The sad news hit the Chicago Sun-Times today:
The deaths of Brian Murdock, 15, and Quinton Buckner, 17, brought the total number of people killed to at least 447, according to reports from the Sun-Times News Group wire. At the end of 2007, 443 homicides were recorded in the city.
The total was only 441 through October 31, a 16.4% increase over last year at the same time, according to the Sun-Times. A mere seven days into November, there were six more murders in Chicago.
Why? Again from the Sun-Times:
But since then, a 21-year-old man was shot in the head in Marquette Park, two men were found in a burning car near Hegewisch with multiple gunshot wounds and a 22-year-old man was shot and killed in a dice game in Englewood. Then the two teens were killed Thursday.
Chicago Police are following tips that the shooting was somehow linked to an armed robbery. No one has been charged.
Brian Murdock was found slumped against a fence when his father got to the block where the shooting happened.
According to reports, James Murdock had adopted Brian when the boy was 8 or 9. He was planning on transfering is son out of Robeson High School because dad was worried about gang fights. Brian had recently been talking to his father about his fear of being attacked.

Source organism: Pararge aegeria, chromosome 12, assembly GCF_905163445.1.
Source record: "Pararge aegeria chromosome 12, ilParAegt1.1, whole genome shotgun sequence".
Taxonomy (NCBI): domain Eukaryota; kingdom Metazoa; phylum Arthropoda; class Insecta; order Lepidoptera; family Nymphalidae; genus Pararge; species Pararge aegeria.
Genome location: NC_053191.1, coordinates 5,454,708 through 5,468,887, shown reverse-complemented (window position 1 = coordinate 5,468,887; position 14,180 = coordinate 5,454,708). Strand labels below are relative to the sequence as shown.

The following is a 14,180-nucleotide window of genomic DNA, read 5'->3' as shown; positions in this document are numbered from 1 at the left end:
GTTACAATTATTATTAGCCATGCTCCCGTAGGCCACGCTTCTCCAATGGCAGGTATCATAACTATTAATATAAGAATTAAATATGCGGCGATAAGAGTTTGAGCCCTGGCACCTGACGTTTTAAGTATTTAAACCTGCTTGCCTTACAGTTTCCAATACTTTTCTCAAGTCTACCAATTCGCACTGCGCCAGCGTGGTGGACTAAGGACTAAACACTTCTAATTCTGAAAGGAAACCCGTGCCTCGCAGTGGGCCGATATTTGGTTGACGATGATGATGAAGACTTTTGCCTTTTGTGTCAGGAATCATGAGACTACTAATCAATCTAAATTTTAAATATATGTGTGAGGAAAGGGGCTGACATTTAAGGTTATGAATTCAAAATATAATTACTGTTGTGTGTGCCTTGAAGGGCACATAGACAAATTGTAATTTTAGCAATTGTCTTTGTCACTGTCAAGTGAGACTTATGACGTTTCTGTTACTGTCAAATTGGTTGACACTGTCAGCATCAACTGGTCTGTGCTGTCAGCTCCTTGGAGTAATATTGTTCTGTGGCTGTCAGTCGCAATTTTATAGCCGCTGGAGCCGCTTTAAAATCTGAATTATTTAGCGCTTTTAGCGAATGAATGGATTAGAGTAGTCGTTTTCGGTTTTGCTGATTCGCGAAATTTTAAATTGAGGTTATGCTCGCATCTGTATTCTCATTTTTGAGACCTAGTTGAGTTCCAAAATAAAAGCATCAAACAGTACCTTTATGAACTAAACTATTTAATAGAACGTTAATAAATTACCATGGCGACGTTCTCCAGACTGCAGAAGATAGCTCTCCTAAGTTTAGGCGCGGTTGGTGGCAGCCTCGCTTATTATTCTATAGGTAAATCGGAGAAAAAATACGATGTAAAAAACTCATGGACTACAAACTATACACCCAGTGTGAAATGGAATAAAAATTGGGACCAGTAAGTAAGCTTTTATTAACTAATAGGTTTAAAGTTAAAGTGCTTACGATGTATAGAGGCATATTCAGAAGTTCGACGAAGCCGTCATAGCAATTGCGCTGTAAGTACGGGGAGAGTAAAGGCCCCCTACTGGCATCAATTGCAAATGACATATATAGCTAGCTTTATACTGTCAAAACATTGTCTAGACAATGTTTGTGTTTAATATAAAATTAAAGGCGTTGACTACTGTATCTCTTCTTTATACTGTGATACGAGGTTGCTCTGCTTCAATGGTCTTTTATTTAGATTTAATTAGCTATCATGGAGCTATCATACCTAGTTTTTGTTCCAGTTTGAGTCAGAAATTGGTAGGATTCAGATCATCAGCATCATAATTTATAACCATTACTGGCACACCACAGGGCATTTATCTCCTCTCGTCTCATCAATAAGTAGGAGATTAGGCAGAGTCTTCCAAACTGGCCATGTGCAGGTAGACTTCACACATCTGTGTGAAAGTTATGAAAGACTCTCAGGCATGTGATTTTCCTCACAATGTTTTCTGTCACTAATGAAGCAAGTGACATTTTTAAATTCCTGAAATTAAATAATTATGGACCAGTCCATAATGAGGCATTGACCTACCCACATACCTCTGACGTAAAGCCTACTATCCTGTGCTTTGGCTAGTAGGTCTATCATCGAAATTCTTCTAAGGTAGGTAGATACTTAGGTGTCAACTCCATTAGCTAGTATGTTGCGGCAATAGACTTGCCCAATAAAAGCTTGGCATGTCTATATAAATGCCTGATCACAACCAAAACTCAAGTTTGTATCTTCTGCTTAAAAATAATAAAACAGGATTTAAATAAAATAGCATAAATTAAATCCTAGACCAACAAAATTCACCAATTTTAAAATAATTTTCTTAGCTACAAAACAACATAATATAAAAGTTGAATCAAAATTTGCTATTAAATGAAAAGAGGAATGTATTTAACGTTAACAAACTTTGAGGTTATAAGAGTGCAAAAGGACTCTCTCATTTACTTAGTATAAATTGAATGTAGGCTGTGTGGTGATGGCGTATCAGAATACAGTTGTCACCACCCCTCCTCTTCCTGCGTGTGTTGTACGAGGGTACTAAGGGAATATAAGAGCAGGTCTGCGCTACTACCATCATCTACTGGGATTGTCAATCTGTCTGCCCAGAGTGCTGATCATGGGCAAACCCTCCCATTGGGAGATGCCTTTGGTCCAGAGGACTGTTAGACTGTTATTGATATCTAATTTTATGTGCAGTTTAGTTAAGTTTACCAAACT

Quinton Buckner was planning on serving this country in the armed forces:
Quinton Buckner was a motivated kid who wanted to play football in college and later become a Marine, said his older brother, Dennis Buckner, 22.
Dennis Buckner described his brother as a “good kid” who didn’t have any gang connections. Buckner said Quinton had two brothers and two sisters.
There has been a tremendous amount of euphoria surrounding the recent presidential election. Chicago shined election night as President-Elect Obama spoke about Ann Nixon Cooper, age 106, a woman who cast her ballot in Atlanta.
Barack Obama spoke of the “heartache and hope” Cooper witnessed in the century-plus she’s been blessed to walk this earth:
She was born just a generation past slavery; a time when there were no cars on the road or planes in the sky; when someone like her couldn’t vote for two reasons — because she was a woman and because of the color of her skin.
And tonight, I think about all that she’s seen throughout her century in America — the heartache and the hope; the struggle and the progress; the times we were told that we can’t, and the people who pressed on with that American creed: Yes we can.
He continued the refrain, “Yes we can,” throughout the rest of his speech, almost reflectively at times.
The night of November 4, 2008, was pure magic in Chicago. The crowd was united in hope. The crowd cheered. The crowd behaved. There were no tragic acts of violence. Instead, there was hope.
“Yes we can.”
Perhaps Brian Murdock and Quinton Buckner heard those words as well. Perhaps they smiled. Perhaps they cheered. Perhaps they even wept with joy, as did I.
Now, we weep for them, two more murders on Chicago’s South Side.
Brian Murdock and Quinton Buckner are dead.
And we are all less for their loss.